Is The Philippines Just Too Easy?
I’ve been living here in the Philippines for nearly 11 years now. I’d be less than truthful if I didn’t confess there were times I wondered why the Philippines just lets virtually anyone who shows up at the airport to enter, and often to stay for years.
For Me The “Easy” Ways to Stay Here Have Been Great.
- 0.1 For Me The “Easy” Ways to Stay Here Have Been Great.
- 0.2 How Much Easier Can It Be?
- 0.3 A Typical Bitch Session — What’s This Guy’s Real Complaint?
- 0.4 The Story That Grabbed Me.
- 0.5 So The “Visa Run” Went Fine
- 0.6 Until He Got Back To Manila
- 0.7 So What Did This Interview Consist Of?
- 0.8 But Our Friend Was PISSED
- 0.9 How Much Easier Can The Philippines Be?
- 1 Related Posts
- 2 Share this Article:
For most of the years I have stayed here, I have lived a year at a time on the Balkikbayan Privilege Stamp (sometimes called a BB visa), which anyone who is a former Filipino or married to a Filipino or former Filipino gets in their passport for free, just by asking at the airport.
One whole year stay, for free, processing time averages 2 or 3 minutes. The only thing the Philippine Immigration officers have ever checked for is that my wife and I were together (a requirement) and that she and I were married (to each other, LoL).
How Much Easier Can It Be?
Well if you aren’t married, or traveling with your wife coming here to the Philippines and staying for up to 3 years is just about as easy.
When you get to the airport, you get 30 days of free stay stamped in your passport. Want to stay longer?
Just visit one of the dozens of Immigration Offices all over the Philippines, or pay a licensed travel agent about a $10 service fee, and get your visa waiver stamp upgraded to 60 more days of stay.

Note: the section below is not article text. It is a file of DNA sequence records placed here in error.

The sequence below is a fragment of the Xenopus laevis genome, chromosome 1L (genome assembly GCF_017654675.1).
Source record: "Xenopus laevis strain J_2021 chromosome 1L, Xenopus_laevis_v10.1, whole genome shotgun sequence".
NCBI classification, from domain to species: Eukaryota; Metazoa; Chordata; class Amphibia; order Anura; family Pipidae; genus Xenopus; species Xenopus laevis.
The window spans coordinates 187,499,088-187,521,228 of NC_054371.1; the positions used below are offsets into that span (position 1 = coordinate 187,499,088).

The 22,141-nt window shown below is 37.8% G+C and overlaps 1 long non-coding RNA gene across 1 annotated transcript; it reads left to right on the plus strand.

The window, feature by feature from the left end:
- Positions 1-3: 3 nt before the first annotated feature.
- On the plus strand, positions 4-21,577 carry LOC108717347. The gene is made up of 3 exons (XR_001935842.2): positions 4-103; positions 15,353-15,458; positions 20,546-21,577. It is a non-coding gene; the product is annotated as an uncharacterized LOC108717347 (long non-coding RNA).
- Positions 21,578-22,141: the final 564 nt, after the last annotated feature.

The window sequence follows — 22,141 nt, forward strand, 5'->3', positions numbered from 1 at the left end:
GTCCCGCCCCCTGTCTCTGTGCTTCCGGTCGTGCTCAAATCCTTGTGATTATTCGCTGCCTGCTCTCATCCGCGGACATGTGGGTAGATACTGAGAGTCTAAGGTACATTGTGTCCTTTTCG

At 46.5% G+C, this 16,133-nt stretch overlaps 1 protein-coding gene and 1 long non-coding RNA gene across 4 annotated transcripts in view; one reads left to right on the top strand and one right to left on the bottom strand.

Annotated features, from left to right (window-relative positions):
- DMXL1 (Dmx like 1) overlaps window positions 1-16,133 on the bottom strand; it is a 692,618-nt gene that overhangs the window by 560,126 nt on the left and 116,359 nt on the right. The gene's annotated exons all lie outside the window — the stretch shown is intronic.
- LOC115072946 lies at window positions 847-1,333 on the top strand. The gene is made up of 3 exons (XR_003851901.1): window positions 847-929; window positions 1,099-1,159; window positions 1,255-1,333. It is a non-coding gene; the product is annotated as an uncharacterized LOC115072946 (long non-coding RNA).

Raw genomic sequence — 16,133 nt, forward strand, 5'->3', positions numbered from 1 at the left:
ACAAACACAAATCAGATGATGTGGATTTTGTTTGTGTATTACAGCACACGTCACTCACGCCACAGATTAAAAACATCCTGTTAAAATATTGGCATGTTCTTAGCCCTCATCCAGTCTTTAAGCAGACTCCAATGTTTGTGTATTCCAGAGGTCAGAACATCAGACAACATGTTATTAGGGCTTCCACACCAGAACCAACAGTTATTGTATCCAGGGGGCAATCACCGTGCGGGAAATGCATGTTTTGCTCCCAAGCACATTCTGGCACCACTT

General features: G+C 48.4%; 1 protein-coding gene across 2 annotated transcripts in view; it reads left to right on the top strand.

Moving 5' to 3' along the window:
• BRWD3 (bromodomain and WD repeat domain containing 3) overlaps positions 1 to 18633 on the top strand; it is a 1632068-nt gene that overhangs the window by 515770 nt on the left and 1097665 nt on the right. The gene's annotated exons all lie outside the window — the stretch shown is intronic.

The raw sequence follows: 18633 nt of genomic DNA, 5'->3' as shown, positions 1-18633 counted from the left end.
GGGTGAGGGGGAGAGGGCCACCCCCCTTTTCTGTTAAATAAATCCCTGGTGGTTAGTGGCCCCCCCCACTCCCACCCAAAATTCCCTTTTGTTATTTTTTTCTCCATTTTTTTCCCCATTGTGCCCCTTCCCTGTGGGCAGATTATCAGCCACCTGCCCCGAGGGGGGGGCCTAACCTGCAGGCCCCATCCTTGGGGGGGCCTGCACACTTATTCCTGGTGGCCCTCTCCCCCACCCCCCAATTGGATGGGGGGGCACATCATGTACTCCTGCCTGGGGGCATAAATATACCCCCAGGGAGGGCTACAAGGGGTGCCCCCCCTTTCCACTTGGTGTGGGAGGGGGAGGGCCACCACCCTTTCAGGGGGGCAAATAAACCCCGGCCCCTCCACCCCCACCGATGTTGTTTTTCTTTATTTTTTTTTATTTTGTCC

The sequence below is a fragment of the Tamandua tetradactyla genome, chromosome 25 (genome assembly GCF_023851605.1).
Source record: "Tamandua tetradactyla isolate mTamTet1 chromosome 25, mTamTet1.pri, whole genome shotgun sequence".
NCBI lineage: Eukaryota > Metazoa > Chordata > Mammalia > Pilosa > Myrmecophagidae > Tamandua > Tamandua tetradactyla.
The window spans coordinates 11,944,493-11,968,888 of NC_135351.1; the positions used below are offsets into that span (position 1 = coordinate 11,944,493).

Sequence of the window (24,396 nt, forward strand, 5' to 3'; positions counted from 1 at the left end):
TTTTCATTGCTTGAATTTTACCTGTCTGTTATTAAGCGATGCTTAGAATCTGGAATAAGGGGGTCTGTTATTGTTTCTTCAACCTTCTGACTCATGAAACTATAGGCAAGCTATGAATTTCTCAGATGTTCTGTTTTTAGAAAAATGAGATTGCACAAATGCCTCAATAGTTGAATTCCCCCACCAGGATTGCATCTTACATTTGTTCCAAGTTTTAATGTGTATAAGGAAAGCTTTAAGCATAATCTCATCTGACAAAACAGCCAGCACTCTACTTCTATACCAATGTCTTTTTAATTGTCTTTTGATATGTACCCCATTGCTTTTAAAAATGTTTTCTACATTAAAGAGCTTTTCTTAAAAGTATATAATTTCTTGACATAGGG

Let’s see now, extending the tourist visa waiver stamp costs P1930 for 60 days. That’s about $0.63 cents US a day at today’s rate. Maybe some people feel the Philippines should pay us to stay here as tourists?
A Typical Bitch Session — What’s This Guy’s Real Complaint?
I was prompted to write this article by a message chain on another popular blog about living in the Philippines. I was going to reference the conversation directly, link to this guy’s messages etc., but then I decided, “Screw that, he knows who he is”, and besides, this isn’t a vendetta against one individual, it’s kind of a blanket “thought piece” to test foreigner thoughts and reaction overall.
The Story That Grabbed Me.
My fellow expat, (I’ll call him George), came to live in the Philippines several years ago. A couple months back I read some messages from him indicating he had been renewing and living upon his tourist visa waiver privilege for nearly 3 years now and he was deciding what he should do when his 36 months of “stay” ran out.
Eventually he decided to do the recommended, path of least resistance, and to make a “visa run” outside the Philippines to “reset” his time in the Philippines “clock”. Tis is easily done (just don’t forget you need an ECC (Emigration Clearance Certificate) from the Bureau of Immigration before you go to the airport if you have been 6 months or more in the Philippines.